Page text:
Since the 12th century, Spanish Greyhounds, or Galgos, have been bred as hunting dogs. They were once so esteemed that noblemen listed them in their wills. Today, they’re not quite considered royalty, but still as elegant and aristocratic as ever.
Every year, an average of 30,000 Galgos are abandoned when they can no longer keep up with their demanding sport. Photographer Martin Usborne visited a Galgo rescue center in a remote area in Spain where the plight of the hunting dog’s career was most evident.
In his project The Story of the Spanish Hunting Dog–A photography book, Martin juxtaposes the Galgo’s majestic vigor with the downfall of their noble past.
All photographs were taken in the rescue centers where the pups were staying.
We spoke with Martin for a little more insight on his beautiful project.
BarkPost: The unfortunate fate of so many of these dogs seems like such a critical issue but it’s almost unheard of. How did you first come across it?
Mr. Usborne: I was researching for a book I was (am still) writing about helping animals around the world. I saw an image of a Greyhound hanging from a tree ‘playing the piano’ (feet still touching the floor) I knew I had to do something.
BarkPost: You mentioned how important it was to show the majesty of the dogs without denying the misery. What kind of energy did you feel from spending so much time with them?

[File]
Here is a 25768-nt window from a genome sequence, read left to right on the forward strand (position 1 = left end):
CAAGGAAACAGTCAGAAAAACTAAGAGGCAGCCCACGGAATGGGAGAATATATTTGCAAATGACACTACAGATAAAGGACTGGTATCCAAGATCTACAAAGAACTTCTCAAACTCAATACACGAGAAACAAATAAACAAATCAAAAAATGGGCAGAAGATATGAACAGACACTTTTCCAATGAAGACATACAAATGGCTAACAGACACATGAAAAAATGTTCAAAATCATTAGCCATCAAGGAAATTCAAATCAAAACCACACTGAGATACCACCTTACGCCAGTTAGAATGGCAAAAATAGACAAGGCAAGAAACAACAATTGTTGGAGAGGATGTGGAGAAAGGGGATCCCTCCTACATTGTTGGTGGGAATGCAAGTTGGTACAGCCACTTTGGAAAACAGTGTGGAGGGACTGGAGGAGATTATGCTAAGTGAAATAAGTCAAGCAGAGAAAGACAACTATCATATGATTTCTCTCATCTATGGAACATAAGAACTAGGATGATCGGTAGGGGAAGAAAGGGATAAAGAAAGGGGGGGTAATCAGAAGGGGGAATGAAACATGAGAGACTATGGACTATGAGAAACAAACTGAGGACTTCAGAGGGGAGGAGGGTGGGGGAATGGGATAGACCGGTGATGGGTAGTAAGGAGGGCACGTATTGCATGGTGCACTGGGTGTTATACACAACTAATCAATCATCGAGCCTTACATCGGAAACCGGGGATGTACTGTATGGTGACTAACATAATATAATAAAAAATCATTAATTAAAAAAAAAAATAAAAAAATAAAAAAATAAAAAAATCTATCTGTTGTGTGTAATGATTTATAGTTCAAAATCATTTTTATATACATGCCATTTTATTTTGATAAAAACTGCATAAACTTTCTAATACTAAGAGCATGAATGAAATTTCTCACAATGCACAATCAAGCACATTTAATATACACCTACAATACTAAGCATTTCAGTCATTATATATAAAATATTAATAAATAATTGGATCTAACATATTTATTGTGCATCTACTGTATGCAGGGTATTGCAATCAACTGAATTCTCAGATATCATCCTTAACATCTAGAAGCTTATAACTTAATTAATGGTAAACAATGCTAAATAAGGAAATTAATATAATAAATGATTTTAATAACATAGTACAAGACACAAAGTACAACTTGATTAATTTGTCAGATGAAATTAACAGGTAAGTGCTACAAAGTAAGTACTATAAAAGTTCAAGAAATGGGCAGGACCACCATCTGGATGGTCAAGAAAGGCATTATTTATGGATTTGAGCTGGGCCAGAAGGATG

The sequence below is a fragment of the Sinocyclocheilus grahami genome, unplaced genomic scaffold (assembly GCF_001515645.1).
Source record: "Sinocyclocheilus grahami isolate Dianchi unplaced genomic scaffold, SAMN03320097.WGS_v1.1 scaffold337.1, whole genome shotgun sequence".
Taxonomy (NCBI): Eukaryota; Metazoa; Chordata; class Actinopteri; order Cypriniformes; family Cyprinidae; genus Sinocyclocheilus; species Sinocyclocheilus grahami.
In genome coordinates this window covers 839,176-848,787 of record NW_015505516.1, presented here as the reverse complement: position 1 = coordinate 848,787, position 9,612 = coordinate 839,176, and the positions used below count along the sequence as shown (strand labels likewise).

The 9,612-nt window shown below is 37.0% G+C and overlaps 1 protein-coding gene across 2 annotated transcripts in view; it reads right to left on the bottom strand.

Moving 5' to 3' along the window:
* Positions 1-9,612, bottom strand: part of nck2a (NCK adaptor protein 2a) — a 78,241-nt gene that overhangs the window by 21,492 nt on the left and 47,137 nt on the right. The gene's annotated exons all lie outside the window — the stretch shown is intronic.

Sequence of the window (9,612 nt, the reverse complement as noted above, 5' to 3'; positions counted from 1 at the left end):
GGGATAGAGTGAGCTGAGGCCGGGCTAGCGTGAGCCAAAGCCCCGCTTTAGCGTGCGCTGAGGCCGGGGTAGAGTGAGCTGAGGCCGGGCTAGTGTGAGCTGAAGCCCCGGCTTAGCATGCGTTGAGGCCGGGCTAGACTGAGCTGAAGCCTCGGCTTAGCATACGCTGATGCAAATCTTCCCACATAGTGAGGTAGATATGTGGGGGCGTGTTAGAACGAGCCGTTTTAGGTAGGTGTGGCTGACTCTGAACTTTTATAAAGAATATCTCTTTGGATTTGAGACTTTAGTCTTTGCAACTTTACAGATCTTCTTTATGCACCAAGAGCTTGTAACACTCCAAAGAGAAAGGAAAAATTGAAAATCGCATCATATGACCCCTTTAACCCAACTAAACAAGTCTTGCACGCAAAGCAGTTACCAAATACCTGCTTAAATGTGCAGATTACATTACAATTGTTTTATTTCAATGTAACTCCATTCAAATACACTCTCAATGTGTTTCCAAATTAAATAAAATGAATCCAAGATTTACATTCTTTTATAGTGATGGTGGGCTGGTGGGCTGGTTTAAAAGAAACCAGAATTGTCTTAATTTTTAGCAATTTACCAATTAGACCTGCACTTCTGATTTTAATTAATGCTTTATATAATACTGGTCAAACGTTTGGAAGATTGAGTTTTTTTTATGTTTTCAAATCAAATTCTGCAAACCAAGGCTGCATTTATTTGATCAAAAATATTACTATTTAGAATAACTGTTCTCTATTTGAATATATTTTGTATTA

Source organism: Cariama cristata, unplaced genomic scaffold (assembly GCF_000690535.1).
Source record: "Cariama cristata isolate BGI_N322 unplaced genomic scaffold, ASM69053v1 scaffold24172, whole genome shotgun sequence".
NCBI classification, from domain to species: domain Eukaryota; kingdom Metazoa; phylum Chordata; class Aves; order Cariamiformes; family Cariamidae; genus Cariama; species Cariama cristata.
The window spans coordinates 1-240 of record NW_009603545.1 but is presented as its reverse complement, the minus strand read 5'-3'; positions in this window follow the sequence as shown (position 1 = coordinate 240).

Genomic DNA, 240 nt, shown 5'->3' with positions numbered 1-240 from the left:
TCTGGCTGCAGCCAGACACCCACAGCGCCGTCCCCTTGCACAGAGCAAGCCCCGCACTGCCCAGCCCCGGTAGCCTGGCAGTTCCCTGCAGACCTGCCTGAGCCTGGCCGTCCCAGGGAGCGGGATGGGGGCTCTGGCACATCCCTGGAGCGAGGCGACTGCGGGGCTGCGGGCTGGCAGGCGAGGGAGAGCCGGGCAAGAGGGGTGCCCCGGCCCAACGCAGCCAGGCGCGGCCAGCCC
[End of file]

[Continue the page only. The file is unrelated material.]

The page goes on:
Mr. Usborne: Actually I felt pretty broken. A lot of them of course were wonderful and playful but there was so much fear there. So much fear. I came away feeling pretty awful about the whole thing. I wish it were other but unfortunately not.
BarkPost: Do you have any particular style of approach when working with so many different dogs?
Mr. Usborne: Not really – I try and respond to the dogs in a very honest way. If they are active I work with that, if they are not I try to work with that too. It’s hard to be prescriptive. Especially when the dogs are traumatized.
BarkPost: At what point in your creative process did you discover Diego Velázquez? Did his work inspire yours or did it veer your initial vision in a different direction?
Mr. Usborne: About a third of the way through. I was taking much brighter, lighter pictures before that.
BarkPost: What do you hope your book will do for the future of the Spanish Galgos?
Mr. Usborne: Raise awareness – I hope. Make people think a little. Tell their friends. Who knows!
Martin started a Kickstarter to help raise funds to help his project come to life. A portion of the proceeds are being sent to the Galgo rescue centers in Spain. He’s also pre-selling signed copies of the book! You can learn more on how to help here!